Another work conducted by Cong et al. provided a detailed explanation of the errors arising from the finite lifetime of the Rydberg state or imperfections in Rydberg laser pulses, and a novel and distinctly efficient method was developed to address the most important errors associated with the decay of atomic qubits to states outside of the computational subspace [52]. These advances significantly reduced the resource cost for fault-tolerant quantum computation compared to existing general-purpose schemes.

2.4. Other Types of Qubits

There are other types of qubits such as:
  • Semiconductor qubits: the field of semiconductor qubits is quite diverse, encompassing various systems, materials, and techniques. The semiconductor qubits demonstrated so far differ from each other in many ways. They range from systems that operate at mill kelvin temperatures, which can only be achieved inside dilution refrigerators, to systems that are suitable for room-temperature operation. They can be artificially engineered potential wells that confine quantized electronic states or single-atom impurities in a lattice. They exploit nuclear or electronic degrees of freedom. Despite these differences, however, they share specific properties, such as the potential for high-density integration on a large scale. This feature arises from the well-established nanofabrication technology of the semiconductor industry [53].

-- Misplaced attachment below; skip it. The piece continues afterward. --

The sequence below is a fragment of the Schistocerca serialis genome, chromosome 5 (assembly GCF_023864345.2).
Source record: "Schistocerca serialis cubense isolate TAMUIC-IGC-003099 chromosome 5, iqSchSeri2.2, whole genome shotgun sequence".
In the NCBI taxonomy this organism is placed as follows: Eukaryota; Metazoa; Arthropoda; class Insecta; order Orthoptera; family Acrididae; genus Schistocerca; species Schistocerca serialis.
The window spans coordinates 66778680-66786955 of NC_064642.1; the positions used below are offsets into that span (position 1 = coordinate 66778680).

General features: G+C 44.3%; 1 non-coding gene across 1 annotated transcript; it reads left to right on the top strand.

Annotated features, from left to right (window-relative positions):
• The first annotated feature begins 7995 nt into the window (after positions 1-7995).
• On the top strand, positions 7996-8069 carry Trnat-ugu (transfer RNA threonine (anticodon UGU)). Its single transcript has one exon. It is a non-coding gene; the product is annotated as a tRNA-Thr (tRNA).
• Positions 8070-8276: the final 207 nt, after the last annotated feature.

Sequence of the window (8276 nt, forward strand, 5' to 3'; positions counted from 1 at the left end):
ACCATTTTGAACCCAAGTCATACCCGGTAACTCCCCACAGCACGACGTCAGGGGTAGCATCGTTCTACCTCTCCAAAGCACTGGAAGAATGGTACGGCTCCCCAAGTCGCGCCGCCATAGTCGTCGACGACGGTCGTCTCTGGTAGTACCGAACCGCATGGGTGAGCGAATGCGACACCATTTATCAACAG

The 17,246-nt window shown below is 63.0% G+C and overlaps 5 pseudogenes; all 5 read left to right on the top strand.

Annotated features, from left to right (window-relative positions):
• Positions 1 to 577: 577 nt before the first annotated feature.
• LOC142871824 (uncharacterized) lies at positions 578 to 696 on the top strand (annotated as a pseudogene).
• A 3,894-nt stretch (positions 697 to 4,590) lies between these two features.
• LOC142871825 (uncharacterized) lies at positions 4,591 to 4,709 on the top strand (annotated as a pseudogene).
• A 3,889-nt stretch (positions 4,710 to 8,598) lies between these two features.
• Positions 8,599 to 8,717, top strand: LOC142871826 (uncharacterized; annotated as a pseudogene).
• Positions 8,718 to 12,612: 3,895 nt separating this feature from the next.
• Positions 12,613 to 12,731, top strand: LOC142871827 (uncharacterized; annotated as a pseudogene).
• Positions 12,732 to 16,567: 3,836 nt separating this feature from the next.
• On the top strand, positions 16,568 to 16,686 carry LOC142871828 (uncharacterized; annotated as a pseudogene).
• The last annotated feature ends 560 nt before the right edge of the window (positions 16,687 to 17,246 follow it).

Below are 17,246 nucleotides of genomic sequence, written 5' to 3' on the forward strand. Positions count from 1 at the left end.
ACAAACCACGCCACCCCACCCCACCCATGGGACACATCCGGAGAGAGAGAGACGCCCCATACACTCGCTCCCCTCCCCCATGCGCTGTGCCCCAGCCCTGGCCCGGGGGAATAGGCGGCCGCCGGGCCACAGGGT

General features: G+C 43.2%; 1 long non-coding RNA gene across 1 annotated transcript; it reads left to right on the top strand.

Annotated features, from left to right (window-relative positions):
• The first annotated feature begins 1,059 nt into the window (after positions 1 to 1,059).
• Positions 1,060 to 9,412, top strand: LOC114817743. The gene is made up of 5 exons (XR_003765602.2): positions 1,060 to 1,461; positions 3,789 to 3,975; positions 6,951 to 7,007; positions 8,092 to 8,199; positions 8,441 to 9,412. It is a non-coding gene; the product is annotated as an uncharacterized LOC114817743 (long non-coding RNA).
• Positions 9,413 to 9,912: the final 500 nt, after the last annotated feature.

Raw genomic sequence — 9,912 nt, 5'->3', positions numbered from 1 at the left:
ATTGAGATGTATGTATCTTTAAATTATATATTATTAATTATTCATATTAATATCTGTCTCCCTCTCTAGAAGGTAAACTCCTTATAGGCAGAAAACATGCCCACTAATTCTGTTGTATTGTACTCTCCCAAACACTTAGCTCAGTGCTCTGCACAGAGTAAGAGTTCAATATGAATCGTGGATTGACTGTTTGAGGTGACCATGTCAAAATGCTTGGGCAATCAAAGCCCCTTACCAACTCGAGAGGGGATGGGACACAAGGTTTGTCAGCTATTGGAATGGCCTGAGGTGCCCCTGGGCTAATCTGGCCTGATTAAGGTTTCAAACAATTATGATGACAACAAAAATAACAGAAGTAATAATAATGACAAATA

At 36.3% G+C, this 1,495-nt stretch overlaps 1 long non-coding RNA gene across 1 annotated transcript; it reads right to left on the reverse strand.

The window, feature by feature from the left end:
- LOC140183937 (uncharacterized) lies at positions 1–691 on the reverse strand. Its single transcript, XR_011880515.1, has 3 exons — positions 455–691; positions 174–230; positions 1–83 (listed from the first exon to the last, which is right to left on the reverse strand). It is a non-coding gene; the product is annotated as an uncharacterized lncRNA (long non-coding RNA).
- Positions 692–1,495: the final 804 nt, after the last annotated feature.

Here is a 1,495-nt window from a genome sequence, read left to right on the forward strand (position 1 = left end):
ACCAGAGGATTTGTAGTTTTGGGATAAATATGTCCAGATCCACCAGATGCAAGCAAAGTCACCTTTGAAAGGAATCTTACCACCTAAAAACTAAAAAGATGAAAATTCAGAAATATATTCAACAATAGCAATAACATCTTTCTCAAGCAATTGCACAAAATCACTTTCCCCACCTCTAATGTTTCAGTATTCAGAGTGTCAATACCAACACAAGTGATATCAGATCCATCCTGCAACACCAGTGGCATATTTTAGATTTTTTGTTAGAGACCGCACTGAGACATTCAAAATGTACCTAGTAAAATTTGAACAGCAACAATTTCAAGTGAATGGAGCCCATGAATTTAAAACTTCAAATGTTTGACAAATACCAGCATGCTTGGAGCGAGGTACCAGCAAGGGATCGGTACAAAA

• Nuclear magnetic resonance (NMR) qubits: While nuclear magnetic resonance (NMR) has demonstrated impressive control, it is not a practical candidate for quantum computers due to scalability issues. As the number of qubits grows beyond a dozen, the ratio of gate time to decoherence becomes too small. Therefore, there is a need for other technologies that can handle larger systems.